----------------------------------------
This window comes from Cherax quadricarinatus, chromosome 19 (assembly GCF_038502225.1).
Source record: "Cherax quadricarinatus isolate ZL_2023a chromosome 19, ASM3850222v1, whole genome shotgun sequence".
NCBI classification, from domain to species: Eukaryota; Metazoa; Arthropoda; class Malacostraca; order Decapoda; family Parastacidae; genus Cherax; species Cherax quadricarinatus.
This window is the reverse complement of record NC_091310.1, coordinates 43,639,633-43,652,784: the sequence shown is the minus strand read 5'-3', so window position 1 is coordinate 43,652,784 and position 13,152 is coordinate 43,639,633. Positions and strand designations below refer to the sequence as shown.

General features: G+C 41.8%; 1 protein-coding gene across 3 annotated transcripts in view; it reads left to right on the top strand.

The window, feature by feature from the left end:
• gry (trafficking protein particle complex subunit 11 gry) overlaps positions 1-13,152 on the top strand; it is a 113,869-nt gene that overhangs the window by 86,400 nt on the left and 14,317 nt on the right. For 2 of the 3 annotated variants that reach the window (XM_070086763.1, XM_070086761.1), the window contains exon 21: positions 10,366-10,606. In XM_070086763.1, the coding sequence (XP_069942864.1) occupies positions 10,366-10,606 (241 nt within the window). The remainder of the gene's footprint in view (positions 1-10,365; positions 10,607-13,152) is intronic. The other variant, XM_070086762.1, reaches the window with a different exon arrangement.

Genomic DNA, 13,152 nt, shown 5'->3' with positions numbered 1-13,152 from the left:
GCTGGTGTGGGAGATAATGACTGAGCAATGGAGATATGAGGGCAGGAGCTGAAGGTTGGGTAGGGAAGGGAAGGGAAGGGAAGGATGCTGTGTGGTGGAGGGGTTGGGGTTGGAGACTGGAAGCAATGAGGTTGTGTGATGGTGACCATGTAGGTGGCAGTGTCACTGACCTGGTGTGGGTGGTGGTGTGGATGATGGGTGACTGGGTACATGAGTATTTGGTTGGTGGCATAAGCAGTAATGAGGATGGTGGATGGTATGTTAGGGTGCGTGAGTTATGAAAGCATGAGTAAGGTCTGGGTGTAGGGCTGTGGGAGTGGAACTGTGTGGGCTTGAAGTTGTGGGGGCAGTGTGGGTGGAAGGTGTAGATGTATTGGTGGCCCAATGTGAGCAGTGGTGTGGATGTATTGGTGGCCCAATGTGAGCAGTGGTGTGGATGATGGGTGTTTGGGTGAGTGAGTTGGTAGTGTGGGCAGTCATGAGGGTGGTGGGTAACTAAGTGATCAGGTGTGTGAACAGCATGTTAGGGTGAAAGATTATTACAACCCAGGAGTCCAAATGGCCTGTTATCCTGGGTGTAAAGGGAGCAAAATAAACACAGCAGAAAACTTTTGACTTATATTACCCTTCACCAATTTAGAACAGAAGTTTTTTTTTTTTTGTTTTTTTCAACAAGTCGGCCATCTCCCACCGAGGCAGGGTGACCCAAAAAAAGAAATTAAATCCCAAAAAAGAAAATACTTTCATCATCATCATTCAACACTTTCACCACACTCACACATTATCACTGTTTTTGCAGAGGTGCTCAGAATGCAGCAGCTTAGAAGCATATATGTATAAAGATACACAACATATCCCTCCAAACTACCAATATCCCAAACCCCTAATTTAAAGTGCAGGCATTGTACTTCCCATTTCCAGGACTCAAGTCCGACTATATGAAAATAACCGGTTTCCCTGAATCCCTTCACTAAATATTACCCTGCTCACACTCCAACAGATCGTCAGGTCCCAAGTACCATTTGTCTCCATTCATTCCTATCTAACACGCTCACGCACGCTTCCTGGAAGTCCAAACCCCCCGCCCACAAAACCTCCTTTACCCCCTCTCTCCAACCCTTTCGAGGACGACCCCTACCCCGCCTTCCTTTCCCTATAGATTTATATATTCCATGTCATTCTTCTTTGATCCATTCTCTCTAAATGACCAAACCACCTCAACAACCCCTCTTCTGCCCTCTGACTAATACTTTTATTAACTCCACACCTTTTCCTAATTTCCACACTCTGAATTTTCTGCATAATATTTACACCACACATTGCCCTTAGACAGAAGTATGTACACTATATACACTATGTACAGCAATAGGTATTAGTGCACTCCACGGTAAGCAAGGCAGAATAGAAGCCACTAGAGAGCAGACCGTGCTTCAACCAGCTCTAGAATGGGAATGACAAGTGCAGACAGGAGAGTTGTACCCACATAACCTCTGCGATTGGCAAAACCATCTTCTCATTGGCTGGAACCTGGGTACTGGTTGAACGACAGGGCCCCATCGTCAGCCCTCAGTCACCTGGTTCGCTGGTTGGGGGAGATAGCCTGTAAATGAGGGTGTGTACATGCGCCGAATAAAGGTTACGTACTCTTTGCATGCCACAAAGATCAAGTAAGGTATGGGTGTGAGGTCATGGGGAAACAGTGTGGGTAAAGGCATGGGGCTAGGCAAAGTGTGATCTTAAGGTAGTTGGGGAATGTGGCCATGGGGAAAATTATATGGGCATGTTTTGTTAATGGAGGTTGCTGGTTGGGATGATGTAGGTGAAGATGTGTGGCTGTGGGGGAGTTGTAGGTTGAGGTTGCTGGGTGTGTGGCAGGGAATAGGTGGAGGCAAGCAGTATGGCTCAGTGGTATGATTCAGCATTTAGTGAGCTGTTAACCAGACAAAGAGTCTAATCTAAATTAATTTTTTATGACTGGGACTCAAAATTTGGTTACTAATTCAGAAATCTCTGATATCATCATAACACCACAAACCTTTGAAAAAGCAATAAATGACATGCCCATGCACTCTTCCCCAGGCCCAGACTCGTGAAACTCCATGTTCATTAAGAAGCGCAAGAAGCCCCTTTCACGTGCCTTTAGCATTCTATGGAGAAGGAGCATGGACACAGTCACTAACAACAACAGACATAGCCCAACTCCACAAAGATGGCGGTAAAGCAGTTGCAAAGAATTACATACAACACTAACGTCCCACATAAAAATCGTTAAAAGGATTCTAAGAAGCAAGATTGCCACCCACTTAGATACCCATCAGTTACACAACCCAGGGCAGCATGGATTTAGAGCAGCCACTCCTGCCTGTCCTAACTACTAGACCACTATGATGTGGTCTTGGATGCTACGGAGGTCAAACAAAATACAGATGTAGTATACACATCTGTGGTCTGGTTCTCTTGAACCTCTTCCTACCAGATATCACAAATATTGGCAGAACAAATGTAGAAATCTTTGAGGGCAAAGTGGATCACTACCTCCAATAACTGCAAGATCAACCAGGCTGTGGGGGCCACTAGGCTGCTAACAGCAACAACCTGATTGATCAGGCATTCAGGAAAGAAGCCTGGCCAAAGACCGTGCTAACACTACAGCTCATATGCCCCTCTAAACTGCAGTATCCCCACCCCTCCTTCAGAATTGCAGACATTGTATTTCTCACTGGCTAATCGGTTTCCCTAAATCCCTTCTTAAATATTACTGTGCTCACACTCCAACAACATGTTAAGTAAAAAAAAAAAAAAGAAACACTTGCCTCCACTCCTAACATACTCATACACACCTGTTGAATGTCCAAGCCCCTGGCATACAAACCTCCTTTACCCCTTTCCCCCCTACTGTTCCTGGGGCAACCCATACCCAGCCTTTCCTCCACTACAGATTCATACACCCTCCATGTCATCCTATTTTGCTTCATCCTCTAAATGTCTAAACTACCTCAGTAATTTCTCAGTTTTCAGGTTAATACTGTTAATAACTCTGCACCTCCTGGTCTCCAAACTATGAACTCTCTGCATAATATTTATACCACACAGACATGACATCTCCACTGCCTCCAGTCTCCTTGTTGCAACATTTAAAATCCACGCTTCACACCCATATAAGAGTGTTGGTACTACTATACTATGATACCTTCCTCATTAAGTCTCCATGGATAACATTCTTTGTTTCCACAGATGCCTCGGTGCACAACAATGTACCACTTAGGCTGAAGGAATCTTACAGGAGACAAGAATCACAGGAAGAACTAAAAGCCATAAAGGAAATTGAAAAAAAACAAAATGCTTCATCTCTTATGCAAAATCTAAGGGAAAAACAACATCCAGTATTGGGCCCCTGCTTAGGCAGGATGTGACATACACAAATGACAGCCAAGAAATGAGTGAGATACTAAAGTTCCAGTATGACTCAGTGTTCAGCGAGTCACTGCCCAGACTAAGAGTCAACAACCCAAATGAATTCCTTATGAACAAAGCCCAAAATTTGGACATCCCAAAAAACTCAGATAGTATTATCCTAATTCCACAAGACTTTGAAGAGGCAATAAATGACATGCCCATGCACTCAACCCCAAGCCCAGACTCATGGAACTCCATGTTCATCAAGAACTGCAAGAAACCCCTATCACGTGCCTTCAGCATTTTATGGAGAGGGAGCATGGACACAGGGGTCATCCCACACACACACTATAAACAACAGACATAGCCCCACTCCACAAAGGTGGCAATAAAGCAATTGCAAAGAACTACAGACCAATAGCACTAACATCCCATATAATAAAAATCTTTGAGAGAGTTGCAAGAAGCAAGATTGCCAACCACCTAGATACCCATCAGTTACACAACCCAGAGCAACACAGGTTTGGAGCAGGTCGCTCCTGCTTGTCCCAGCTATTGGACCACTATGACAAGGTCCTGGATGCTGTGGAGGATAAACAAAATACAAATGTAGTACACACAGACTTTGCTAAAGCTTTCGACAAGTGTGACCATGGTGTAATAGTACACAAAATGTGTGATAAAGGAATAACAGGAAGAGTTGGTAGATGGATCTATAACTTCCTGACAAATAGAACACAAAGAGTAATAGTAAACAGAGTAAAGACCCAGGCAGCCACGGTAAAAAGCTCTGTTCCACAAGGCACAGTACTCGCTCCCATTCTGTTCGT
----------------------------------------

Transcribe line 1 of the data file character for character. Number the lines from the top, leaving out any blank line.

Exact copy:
This window comes from Cherax quadricarinatus, chromosome 19 (assembly GCF_038502225.1).